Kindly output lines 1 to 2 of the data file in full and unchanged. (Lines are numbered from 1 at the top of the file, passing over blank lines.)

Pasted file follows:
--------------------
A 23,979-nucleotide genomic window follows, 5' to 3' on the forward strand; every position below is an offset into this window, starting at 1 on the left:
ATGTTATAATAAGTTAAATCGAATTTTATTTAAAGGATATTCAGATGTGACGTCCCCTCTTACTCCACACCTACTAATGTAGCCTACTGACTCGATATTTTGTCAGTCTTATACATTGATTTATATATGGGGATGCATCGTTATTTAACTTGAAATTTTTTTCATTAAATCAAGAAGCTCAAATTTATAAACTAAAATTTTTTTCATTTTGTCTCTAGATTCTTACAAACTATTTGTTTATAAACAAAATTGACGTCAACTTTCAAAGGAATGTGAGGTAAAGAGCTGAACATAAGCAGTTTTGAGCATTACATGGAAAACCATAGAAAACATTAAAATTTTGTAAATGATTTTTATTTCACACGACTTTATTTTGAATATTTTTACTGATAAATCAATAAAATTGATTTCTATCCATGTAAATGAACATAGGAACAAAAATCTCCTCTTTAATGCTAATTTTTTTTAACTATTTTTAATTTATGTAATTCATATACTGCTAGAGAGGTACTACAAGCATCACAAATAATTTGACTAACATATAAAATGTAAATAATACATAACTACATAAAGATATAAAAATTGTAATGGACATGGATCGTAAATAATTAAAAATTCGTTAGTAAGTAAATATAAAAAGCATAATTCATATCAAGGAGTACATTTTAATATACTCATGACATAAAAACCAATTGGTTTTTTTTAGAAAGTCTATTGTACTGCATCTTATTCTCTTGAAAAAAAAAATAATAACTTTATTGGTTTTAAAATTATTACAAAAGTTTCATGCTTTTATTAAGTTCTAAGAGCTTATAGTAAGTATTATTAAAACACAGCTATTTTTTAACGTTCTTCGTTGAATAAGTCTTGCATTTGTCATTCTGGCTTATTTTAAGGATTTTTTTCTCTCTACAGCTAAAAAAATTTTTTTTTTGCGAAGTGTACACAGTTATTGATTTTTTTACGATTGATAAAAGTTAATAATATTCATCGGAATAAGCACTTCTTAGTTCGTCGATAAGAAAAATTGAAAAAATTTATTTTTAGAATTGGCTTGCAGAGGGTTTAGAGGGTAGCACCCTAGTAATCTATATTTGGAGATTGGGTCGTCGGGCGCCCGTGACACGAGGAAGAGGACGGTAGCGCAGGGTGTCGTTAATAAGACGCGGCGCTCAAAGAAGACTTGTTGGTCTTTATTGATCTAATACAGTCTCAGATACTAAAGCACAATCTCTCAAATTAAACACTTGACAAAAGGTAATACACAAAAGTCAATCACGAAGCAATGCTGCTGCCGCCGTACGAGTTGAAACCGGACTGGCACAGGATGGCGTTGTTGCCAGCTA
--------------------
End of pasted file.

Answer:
A 23,979-nucleotide genomic window follows, 5' to 3' on the forward strand; every position below is an offset into this window, starting at 1 on the left:
ATGTTATAATAAGTTAAATCGAATTTTATTTAAAGGATATTCAGATGTGACGTCCCCTCTTACTCCACACCTACTAATGTAGCCTACTGACTCGATATTTTGTCAGTCTTATACATTGATTTATATATGGGGATGCATCGTTATTTAACTTGAAATTTTTTTCATTAAATCAAGAAGCTCAAATTTATAAACTAAAATTTTTTTCATTTTGTCTCTAGATTCTTACAAACTATTTGTTTATAAACAAAATTGACGTCAACTTTCAAAGGAATGTGAGGTAAAGAGCTGAACATAAGCAGTTTTGAGCATTACATGGAAAACCATAGAAAACATTAAAATTTTGTAAATGATTTTTATTTCACACGACTTTATTTTGAATATTTTTACTGATAAATCAATAAAATTGATTTCTATCCATGTAAATGAACATAGGAACAAAAATCTCCTCTTTAATGCTAATTTTTTTTAACTATTTTTAATTTATGTAATTCATATACTGCTAGAGAGGTACTACAAGCATCACAAATAATTTGACTAACATATAAAATGTAAATAATACATAACTACATAAAGATATAAAAATTGTAATGGACATGGATCGTAAATAATTAAAAATTCGTTAGTAAGTAAATATAAAAAGCATAATTCATATCAAGGAGTACATTTTAATATACTCATGACATAAAAACCAATTGGTTTTTTTTAGAAAGTCTATTGTACTGCATCTTATTCTCTTGAAAAAAAAAATAATAACTTTATTGGTTTTAAAATTATTACAAAAGTTTCATGCTTTTATTAAGTTCTAAGAGCTTATAGTAAGTATTATTAAAACACAGCTATTTTTTAACGTTCTTCGTTGAATAAGTCTTGCATTTGTCATTCTGGCTTATTTTAAGGATTTTTTTCTCTCTACAGCTAAAAAAATTTTTTTTTTGCGAAGTGTACACAGTTATTGATTTTTTTACGATTGATAAAAGTTAATAATATTCATCGGAATAAGCACTTCTTAGTTCGTCGATAAGAAAAATTGAAAAAATTTATTTTTAGAATTGGCTTGCAGAGGGTTTAGAGGGTAGCACCCTAGTAATCTATATTTGGAGATTGGGTCGTCGGGCGCCCGTGACACGAGGAAGAGGACGGTAGCGCAGGGTGTCGTTAATAAGACGCGGCGCTCAAAGAAGACTTGTTGGTCTTTATTGATCTAATACAGTCTCAGATACTAAAGCACAATCTCTCAAATTAAACACTTGACAAAAGGTAATACACAAAAGTCAATCACGAAGCAATGCTGCTGCCGCCGTACGAGTTGAAACCGGACTGGCACAGGATGGCGTTGTTGCCAGCTA